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The Upper Midwestern Voting Bloc in Presidential Elections

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Iowa, Minnesota, and Wisconsin have been (correctly) labeled as key battleground states in recent presidential elections. With the exception of George W. Bush’s narrow victory in the Hawkeye State in 2004, the three states have voted as a bloc dating back to 1988, when Michael Dukakis swept the region.

However, the Upper Midwest has not always been of one voice when it comes to presidential politics. Overall, the three states have supported the same presidential nominee in 26 of 37 contests (70 percent), dating back to when Minnesota first cast its vote for president in 1860.

Prior to the Democratic run through the region from 1988 through 2000, the three states frequently did not support the same nominee: from 1960 through 1984, the three states only voted as one bloc two times – in 1964 for Lyndon B. Johnson and in 1972 for Richard M. Nixon.

In the 1800s, however, the Upper Midwest was Republican country, and the states voted together in eight straight elections, from 1860 to 1888.

In 1892 Wisconsin briefly bucked that trend by backing Democrat Grover Cleveland by 6,224 votes in his rematch against Republican Benjamin Harrison.

The three states voted Republican as a group for four more election cycles, from 1896 (William McKinley) through 1908 (William H. Taft).

In 1912 it was the Gopher State that pulled away, voting for Teddy Roosevelt and the Progressive ticket instead of Democrat Woodrow Wilson.

From 1916 through 1936, all states voted together, with the exception of Wisconsin backing Progressive Robert LaFollette in 1924.

Iowa pulled its support from FDR, voting Republican in the 1940 and 1944 elections, with Wisconsin joining the Hawkeye State in 1944, opting for GOP nominee Thomas Dewey.

Then, beginning in 1948, the region voted as a bloc in three straight elections, first Democratic (Harry S. Truman) and then for Republican Dwight D. Eisenhower in 1952 and 1956.

Overall, Wisconsin and Iowa have been much more unified – voting together in 35 of 40 elections since 1848 (88 percent) – failing to vote the same only in 1892, 1924, 1940, 1976, and 2004 (with Iowa voting Republican in each of those years).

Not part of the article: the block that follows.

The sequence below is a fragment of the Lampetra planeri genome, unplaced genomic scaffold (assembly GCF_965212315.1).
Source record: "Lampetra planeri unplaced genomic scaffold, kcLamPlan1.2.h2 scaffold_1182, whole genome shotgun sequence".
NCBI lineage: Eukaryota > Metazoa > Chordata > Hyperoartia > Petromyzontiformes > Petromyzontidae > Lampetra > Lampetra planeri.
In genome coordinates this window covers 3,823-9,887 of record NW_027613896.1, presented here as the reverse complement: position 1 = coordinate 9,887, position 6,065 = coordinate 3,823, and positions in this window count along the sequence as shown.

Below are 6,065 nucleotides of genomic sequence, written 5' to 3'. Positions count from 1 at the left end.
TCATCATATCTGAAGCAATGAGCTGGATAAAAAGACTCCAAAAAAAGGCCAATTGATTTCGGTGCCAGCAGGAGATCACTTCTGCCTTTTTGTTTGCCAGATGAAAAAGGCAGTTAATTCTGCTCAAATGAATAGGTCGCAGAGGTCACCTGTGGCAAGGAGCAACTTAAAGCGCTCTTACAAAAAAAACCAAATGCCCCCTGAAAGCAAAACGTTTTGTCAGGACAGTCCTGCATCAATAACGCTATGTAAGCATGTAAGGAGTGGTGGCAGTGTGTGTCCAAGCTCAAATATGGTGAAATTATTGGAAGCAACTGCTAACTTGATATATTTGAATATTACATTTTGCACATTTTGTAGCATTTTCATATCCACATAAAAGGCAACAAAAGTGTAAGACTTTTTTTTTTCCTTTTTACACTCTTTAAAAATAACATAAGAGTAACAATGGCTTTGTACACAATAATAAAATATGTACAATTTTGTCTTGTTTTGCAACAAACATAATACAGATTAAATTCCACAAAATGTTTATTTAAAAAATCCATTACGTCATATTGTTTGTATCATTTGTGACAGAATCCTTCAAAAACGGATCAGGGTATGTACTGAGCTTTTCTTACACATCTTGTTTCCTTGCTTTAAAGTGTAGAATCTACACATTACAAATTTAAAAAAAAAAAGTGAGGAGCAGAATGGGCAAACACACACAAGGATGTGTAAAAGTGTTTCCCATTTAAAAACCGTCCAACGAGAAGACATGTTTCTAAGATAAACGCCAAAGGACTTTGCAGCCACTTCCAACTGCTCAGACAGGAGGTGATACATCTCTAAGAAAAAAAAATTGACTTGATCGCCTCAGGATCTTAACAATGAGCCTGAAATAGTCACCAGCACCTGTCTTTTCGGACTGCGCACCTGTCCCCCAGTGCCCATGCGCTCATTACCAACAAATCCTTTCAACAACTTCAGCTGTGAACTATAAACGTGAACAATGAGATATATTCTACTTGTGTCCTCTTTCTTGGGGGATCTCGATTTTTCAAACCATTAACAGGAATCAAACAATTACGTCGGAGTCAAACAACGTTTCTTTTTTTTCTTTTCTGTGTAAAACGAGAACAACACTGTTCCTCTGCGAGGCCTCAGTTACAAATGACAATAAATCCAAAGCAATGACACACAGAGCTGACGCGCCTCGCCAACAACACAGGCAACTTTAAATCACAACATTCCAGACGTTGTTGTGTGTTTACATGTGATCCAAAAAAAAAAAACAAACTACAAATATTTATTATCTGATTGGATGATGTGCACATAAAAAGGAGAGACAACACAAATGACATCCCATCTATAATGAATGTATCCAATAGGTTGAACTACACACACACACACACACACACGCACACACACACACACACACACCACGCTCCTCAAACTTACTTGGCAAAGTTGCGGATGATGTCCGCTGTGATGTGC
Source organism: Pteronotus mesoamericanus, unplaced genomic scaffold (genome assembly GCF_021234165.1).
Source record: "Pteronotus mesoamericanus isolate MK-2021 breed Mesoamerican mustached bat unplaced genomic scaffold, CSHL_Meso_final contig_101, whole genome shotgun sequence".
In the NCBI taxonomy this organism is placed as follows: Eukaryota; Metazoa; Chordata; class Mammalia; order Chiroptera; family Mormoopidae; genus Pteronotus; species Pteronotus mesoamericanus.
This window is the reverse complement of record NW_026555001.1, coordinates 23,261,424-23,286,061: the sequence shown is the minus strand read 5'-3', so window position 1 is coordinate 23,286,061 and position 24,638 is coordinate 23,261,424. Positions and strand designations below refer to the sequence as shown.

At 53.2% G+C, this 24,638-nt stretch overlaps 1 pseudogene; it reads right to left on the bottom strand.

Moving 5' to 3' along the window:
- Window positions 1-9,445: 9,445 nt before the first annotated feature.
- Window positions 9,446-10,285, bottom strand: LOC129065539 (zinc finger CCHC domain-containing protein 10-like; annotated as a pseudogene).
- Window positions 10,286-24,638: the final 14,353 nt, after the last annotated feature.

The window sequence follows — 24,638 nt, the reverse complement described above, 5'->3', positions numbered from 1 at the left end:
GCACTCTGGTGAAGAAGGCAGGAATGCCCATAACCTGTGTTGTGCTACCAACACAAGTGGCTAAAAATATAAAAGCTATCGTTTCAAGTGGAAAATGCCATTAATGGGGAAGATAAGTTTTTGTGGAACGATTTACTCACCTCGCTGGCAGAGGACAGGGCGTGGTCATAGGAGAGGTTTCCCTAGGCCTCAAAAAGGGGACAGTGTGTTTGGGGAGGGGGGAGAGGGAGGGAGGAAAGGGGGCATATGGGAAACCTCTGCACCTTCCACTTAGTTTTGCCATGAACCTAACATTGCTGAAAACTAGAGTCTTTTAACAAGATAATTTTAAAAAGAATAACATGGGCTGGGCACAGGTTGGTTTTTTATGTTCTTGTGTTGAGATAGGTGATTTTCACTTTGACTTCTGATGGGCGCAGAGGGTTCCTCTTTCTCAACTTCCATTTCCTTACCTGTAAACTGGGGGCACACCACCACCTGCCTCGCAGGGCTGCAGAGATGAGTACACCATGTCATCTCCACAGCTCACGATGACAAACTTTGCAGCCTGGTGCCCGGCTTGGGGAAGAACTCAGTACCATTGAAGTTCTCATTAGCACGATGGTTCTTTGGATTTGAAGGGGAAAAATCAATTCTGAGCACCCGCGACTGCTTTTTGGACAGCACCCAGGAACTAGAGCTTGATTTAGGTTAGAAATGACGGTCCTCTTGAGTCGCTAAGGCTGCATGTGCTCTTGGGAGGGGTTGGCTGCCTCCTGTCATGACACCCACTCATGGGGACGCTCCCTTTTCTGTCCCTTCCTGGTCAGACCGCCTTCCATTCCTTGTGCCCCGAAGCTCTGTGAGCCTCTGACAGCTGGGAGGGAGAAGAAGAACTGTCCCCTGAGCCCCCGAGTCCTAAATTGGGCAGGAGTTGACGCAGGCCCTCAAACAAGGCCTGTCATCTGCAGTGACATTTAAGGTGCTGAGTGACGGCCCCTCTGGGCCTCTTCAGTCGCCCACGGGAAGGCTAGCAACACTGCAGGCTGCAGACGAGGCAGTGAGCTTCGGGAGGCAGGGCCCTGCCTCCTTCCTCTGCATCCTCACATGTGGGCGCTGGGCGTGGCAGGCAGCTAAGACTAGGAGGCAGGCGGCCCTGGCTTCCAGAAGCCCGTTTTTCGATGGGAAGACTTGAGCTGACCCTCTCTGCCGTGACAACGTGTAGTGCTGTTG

Iowa and Minnesota have voted together in 28 of 37 elections (76 percent) while Minnesota and Wisconsin have voted the same in 29 of 37 elections (78 percent).

Previous post: Presidential Politics in Wisconsin: A Historical Overview
Next post: Battleground States Through the Lens of the U.S. Senate

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Remains of the Data

Plurality-Winning Governors Elected At Century-Long High Water Mark

The rate of gubernatorial candidates elected without the support of a majority of voters is at its highest level since the 1910s.

Political Crumbs

Seeing Red

Congressman Nick Rahall's failed bid for a 20th term in West Virginia this cycle, combined with a narrow loss by Nick Casey to Alex Mooney in Shelley Moore Capito's open seat, means that West Virginia Democrats will be shut out of the state's U.S. House delegation for the first time in over 90 years. The Republican sweep by two-term incumbent David McKinley in the 1st CD, Mooney in the 2nd, and Evan Jenkins over Rahall in the 3rd marks the first time the GOP has held all seats in the chamber from West Virginia since the Election of 1920. During the 67th Congress (1921-1923) all six seats from the state were controlled by the GOP. Since the Election of 1922, Democrats have won 76 percent of all U.S. House elections in the Mountain State - capturing 172 seats compared to 54 for the GOP.


Home Field Advantage?

When the 114th Congress convenes in a few days, Maine will be represented by one home-grown U.S. Representative: Waterville-born Republican Bruce Poliquin. With the departure of Millinocket-born Mike Michaud, who launched a failed gubernatorial bid, the Pine Tree State was poised to send a House delegation to D.C. without any Maine-born members for the first time since 1821. Three-term U.S. Rep. Chellie Pingree (born in Minnesota) coasted to reelection as expected, however Poliquin edged Kentucky-born Emily Cain by 5.3 points to keep the streak alive. Since 1876, a total of 208 of the 222 candidates elected to the nation's lower legislative chamber from the state have been born in Maine, or 94 percent.


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